Apple says Covid-19 lockdowns in China loom over sales 2022-04-28 18:11:00

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He warned Thursday that the resurgence of Covid-19 in China threatens to hamper sales by up to $8 billion in the current quarter — a setback after seeing supply chain improvements during the first three months of the year.

The guidance from the iPhone maker came Thursday shortly after the company announced one of the best chapters in its 46-year history. The reflected news sent the company’s stock into a turbulent run in aftermarket trading — first up 2%, then down 5%.

Many investors had been expecting a blast during the January-March quarter and were more in line with any indications from CEO Tim Cook about his view of the future amid rising inflation and epidemic lockdowns in China and war in ukraine.

“I want to acknowledge the challenges we see from supply chain disruptions driven by both Covid and silicon shortages to the devastation of the war in Ukraine,” Mr. Cook told investors. “We are not immune to these challenges.”

The Cupertino company’s new pain points in California come in areas around Shanghai, where Apple has several suppliers, facing government shutdowns aimed at curbing Covid-19 infections.

“Supply constraints caused by disruptions associated with Covid and industry-wide silicon shortages are affecting our ability to meet customer demand for our products,” Luca Maestri, Apple’s chief financial officer, said during a conference call.

Mr. Maestre said the restrictions would hit revenue by $4 billion to $8 billion in the three months to June. Lockdowns are also expected to dampen demand in China.

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The challenges come after a huge quarter. Apple’s revenue recently rose 9% to $97.3 billion, well above analysts’ expectations of $94 billion. Earnings per share rose to $1.52 from $1.40 a year earlier — beating estimates of $1.42 a share and a record for Apple’s second fiscal quarter.

The results reflected the company’s ability during that period to overcome supply chain challenges that were blighting technology and the auto industry, allowing the company to sell more iPhones than Wall Street expected. “The supply constraints were much lower than what we saw during the December quarter,” Mr. Cook said in an interview on Thursday.

“It’s hard to predict Covid,” Mr. Cook added during the conference call. He noted that “almost all of the affected final assembly plants have now been restarted.”

Apple’s outlook added to the turbulent afternoon as investors worried about the overall economy.

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Shares fell more than 10% after the e-commerce giant’s publication Its first quarterly loss Since 2015 sales growth has slowed.

Apple’s results were consistent with guidance from january, When the company forecast a record high in the March period, despite growing at a slower rate compared to the previous quarter — which included the Christmas holidays — the company posted an all-time high in revenue and profit thanks to its latest iPhone, Mac and iPad tablets.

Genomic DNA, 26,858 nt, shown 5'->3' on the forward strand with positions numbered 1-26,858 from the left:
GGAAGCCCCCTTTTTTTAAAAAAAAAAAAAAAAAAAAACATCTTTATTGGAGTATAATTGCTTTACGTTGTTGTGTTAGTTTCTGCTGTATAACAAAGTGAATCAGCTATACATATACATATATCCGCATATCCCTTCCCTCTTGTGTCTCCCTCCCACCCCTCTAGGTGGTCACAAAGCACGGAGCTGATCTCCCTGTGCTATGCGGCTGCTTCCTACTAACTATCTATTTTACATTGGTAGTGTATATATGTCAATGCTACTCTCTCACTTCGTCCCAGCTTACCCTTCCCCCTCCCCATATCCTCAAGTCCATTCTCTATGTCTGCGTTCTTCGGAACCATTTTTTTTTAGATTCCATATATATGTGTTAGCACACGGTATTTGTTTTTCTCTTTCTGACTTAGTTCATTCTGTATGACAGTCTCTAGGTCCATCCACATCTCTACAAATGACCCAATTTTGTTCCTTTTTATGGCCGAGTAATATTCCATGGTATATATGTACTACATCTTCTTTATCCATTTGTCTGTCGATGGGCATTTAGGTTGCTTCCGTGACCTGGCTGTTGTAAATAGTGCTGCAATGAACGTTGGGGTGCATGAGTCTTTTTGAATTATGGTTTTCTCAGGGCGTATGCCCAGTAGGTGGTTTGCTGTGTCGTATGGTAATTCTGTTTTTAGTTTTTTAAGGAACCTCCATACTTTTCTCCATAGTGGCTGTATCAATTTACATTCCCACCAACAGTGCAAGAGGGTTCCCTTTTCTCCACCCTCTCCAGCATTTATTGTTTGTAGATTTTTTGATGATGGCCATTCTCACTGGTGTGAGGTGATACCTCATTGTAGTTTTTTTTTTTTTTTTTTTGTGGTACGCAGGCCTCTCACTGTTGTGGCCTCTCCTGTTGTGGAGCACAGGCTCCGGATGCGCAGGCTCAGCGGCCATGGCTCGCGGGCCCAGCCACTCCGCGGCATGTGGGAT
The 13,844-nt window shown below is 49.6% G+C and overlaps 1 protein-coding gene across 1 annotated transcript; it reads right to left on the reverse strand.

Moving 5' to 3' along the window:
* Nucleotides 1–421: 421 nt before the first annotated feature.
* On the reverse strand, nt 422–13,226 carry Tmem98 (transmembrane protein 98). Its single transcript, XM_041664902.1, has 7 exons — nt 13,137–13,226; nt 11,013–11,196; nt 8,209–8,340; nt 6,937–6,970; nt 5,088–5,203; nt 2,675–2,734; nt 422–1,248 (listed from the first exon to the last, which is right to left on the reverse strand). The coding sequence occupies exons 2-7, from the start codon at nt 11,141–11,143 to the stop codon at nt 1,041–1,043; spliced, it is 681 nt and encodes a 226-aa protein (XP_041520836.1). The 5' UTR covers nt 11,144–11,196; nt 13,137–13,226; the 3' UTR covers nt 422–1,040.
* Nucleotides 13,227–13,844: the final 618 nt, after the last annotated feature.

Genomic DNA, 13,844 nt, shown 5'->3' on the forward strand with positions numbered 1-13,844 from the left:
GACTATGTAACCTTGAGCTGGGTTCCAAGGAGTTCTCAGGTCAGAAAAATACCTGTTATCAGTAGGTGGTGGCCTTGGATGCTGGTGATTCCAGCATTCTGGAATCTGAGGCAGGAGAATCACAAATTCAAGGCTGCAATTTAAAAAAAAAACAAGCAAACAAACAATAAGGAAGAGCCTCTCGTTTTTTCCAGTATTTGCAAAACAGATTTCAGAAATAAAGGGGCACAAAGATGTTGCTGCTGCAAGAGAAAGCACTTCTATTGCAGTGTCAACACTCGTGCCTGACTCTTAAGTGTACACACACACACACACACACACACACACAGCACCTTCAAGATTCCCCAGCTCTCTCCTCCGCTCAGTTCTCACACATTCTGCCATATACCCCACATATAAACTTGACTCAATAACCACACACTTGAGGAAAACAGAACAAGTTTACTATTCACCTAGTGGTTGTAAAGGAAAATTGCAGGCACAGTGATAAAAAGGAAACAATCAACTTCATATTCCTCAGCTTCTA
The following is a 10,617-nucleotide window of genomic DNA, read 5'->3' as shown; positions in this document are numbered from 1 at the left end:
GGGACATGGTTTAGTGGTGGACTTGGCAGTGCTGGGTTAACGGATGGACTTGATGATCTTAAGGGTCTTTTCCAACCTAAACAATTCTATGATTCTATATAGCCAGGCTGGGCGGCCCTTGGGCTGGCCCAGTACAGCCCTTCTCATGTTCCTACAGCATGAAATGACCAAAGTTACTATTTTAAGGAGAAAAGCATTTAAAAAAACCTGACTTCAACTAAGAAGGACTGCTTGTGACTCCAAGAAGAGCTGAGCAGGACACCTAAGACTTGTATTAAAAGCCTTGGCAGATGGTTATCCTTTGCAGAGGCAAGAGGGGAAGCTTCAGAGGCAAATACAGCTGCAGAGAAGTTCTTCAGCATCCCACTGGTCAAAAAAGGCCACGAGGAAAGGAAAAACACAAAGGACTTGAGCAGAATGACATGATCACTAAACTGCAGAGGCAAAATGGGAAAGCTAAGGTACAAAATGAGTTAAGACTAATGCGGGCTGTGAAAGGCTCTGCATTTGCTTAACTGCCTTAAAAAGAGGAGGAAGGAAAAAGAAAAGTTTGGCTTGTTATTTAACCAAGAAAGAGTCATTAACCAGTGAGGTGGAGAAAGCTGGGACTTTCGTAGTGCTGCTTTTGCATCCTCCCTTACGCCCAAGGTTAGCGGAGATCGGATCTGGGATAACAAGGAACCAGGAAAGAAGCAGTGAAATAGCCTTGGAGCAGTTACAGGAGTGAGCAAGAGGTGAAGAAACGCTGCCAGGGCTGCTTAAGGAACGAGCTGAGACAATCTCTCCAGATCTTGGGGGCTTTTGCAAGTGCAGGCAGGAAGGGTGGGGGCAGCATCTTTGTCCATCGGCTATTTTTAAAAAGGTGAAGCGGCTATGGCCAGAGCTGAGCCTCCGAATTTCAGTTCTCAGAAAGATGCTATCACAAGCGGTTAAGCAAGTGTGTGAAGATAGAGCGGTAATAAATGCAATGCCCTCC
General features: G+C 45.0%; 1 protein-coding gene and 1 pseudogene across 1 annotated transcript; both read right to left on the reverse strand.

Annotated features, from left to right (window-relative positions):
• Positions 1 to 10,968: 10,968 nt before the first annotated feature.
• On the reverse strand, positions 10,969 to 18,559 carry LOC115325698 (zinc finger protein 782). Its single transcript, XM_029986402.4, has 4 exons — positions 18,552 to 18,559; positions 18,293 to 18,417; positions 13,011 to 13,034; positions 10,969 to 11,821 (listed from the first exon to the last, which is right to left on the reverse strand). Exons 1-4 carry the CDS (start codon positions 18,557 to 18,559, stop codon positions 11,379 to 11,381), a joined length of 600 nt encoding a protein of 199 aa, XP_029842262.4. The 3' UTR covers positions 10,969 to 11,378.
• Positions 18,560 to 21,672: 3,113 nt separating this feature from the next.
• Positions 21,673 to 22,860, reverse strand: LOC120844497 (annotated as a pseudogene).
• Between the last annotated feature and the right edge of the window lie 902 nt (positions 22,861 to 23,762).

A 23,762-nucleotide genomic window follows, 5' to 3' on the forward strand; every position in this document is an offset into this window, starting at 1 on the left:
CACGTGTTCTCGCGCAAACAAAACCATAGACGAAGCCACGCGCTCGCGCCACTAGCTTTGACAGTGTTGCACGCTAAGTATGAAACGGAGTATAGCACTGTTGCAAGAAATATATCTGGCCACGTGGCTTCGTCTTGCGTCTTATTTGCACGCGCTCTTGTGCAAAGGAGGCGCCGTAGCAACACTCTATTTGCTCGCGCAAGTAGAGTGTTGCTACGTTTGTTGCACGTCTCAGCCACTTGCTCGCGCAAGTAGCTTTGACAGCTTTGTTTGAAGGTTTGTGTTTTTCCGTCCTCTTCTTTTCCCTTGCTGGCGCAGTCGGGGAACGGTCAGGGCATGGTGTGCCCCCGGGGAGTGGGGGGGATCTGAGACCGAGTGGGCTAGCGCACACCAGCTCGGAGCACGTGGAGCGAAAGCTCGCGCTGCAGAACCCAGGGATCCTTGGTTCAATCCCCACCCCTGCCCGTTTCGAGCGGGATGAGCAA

The quarter of $97 billion ranks as Apple’s third-best in history in terms of total revenue, but one of the slowest growth since the pandemic began more than two years ago. The company has seen double digit year-over-year growth every quarter since the launch of The first iPhone with 5G capabilities In October 2020.

Daniel Morgan is a technology-focused senior portfolio manager at Synovus Trust Co. , which Apple counts among its biggest holdings, called supply chain concerns, Covid-19 and inflation “the biggest street concerns” for the current quarter. Bernstein Research analyst Tony Sakunagi echoed that sentiment in this week’s note, predicting strong quarterly results and asking, “But then what?”

In January, Mr. Cook said he expects effects Supply Chain Challenges In the March period compared to the last three months of 2021, when Apple estimated it lost more than $6 billion in sales due to inventory restrictions.

But his optimism came before the outbreak of the epidemic again in Asia and the outbreak of war in Europe. Apple suppliers in China It was hit this month Through strict government shutdowns aimed at containing the spread of Covid-19. Loup Funds estimates that 85% of Apple’s products are assembled in China while the region accounts for about 20% of the company’s annual sales.

In January, Mr. Maestri warned that the March quarter would face an unusual comparison to the previous year. iPhone sales were stronger than usual in the similar period to 2021 because pandemic-related delays disrupted the usual fall launch and pushed those sales back. Total sales in the previous year increased by 54%.

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iPhone sales rose 5% to $50.6 billion last quarter compared to the previous year. Analysts expected 1% growth. The company no longer discloses unit sales of the smartphone, which make up about half of Apple’s annual revenue.

Analysts said those sales may have benefited from strong demand in China, where the latest iPhones have resonated with consumers. He attributed some of the expected decline in iPad sales to Apple prioritizing iPhone production during this period. iPad sales fell 2.1% to $7.6 billion. Mac computer sales rose 15% to $10.4 billion, far exceeding analyst expectations of flat results.

In an interview on Thursday, Mr. Cook said iPad results were hampered by “extremely large supply constraints”.

Amid sluggish hardware sales, digital content sales are back in focus. The so-called services sector, which includes iTunes and the App Store, grew 17% to $19.8 billion in the three months to March. Analysts expected 17% growth.

write to Tim Higgins in Tim.Higgins@WSJ.com

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